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If $A∈M(n;\mathbb{R})$, let $A^t$ denote its transpose. A matrix $S\in M(n;\mathbb{R})$ is said to be skew-symmetric if $S^t = −S$. Pick out the true statements:

a. If S ∈ $M(n;\mathbb{R})$ is skew-symmetric and non-singular, then $n$ is even.

b. Let $G = \{T ∈ GL(n;\mathbb{R})\mid T^t ST = S$, for all skew-symmetric $S ∈ M(n;\mathbb{R}$}. Then $G$ is a subgroup of $GL(n;\mathbb{R})$.

c. Let $I_n$ and $O_n$ denote the $n \times n$ identity and null matrices respectively. Let $S$ be the $2n \times 2n$ matrix given in block form by $\left[\matrix{O_n&I_n\cr -I_n&O_n}\right]$.

If $X$ is a $2n×2n$ matrix such that $X^t S+SX = 0$, then the trace of $X$ is zero.

Please help anyone to solve the problem. My thinking as far:- (a) is true as every skew symmetric matrix of odd order is singular. For(b) & (c) no idea. Thanks.

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Hints:
(a) Note Aaron's hint (that $\det(A^t)=\det(A)$) and remember that $\det(\alpha A)=\alpha^n \det(A)$ for all $\alpha\in\mathbb{R}$.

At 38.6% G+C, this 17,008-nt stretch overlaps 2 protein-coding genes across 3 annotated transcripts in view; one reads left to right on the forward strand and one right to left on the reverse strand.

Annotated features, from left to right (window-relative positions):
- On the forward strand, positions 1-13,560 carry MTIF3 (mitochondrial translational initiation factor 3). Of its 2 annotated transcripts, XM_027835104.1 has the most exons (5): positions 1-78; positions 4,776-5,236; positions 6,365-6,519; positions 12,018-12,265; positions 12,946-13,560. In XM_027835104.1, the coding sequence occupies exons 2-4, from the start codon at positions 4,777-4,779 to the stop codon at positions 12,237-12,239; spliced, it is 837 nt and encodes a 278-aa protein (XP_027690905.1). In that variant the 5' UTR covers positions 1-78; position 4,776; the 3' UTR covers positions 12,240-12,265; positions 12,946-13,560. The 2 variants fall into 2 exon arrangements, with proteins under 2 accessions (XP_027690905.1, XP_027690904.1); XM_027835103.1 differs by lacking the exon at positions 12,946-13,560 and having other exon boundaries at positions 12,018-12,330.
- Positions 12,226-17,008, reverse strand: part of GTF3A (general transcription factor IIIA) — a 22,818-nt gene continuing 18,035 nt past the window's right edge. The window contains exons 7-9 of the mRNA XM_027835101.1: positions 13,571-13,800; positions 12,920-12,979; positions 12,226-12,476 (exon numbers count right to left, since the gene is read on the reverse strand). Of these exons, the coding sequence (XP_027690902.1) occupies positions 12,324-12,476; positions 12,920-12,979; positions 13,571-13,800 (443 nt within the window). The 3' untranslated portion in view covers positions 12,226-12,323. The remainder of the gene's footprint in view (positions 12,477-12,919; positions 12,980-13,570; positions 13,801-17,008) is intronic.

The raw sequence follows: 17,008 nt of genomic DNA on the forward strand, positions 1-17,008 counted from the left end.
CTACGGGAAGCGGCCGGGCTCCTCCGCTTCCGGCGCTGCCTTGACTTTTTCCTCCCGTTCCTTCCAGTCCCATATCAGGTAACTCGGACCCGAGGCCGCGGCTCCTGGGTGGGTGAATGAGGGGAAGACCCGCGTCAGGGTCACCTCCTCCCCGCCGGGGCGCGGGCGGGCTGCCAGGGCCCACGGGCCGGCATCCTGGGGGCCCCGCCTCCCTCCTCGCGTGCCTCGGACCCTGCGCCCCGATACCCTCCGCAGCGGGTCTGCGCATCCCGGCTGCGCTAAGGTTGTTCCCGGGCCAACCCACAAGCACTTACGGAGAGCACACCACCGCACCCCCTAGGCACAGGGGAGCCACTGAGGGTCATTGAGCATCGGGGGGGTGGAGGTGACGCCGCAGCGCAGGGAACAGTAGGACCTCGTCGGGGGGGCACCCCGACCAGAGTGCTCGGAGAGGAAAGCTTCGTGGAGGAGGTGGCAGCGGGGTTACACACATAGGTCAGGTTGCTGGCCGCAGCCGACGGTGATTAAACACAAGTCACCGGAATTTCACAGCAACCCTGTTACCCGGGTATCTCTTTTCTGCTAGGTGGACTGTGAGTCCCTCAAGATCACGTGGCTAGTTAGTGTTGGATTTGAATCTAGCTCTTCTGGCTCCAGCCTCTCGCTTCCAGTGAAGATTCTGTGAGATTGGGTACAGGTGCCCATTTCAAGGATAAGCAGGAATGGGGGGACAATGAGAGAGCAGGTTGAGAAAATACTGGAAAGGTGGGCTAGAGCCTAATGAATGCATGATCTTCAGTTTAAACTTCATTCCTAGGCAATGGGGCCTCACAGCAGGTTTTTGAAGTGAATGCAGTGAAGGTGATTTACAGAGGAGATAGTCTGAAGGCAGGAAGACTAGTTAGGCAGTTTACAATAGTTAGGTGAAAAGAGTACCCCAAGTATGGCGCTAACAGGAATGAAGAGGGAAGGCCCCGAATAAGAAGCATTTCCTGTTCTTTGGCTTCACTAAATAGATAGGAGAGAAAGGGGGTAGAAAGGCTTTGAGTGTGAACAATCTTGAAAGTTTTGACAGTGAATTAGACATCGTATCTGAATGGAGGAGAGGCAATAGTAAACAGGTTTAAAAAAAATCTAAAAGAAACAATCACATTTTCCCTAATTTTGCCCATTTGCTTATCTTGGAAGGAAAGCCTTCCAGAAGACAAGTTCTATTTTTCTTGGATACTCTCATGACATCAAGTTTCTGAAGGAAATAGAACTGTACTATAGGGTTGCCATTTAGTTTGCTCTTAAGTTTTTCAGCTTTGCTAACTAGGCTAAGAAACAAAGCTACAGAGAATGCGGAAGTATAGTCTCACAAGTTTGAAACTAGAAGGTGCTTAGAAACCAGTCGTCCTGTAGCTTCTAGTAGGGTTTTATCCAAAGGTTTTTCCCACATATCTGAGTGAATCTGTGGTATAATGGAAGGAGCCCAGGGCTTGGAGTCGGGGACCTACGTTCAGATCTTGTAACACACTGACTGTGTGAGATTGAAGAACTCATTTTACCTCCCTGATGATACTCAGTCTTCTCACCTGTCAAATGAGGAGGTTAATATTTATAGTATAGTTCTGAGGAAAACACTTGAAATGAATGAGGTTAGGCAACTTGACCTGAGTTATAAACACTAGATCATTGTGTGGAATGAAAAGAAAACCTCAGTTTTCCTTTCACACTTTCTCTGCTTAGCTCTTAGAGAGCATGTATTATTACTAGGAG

(b) Remember that for $T\in\rm{GL}_n(\mathbb{R})$ we have $\left(T^{-1}\right)^t=\left(T^t\right)^{-1}$ and that for all $A,B\in \rm{M}_n(\mathbb{R})$, $B^tA^t=(AB)^t$. Now check the group axioms.
(c) What is $S^{-1}$? You can find it by checking smaller examples. What is $SXS^{-1}$? Compute this using small examples as well.

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  • $\begingroup$ Could you give more hints for $c$... I see that $S^{-1}=\begin{bmatrix} 0&-I_n\\I_n&0 \end{bmatrix}$ and $SXS^{-1}=-X^t$.. but then it does not say anything except that Trace of $X$ is same as that of $SXS^{-1}$... could you please extend your hint $\endgroup$ – user87543 Jan 8 '14 at 3:26
  • $\begingroup$ @Praphulla Koushik: It means that $\operatorname{trace}(X)=\operatorname{trace}(SXS^{-1})=\operatorname{trace}(-X^{t})=-\operatorname{trace}(X)$. Then... $\endgroup$ – Dennis Gulko Jan 8 '14 at 12:39
  • $\begingroup$ but i do not have $X=SXS^{-1}$ so.. i do not understand the concussion $\operatorname{trace}(X)=\operatorname{trace}(SXS^{-1})$ remaining this are fine... $\endgroup$ – user87543 Jan 8 '14 at 12:45
  • $\begingroup$ I now understand why $\operatorname{trace}(X)=\operatorname{trace}(SXS^{-1})$ thank you :) $\endgroup$ – user87543 Jan 9 '14 at 2:12

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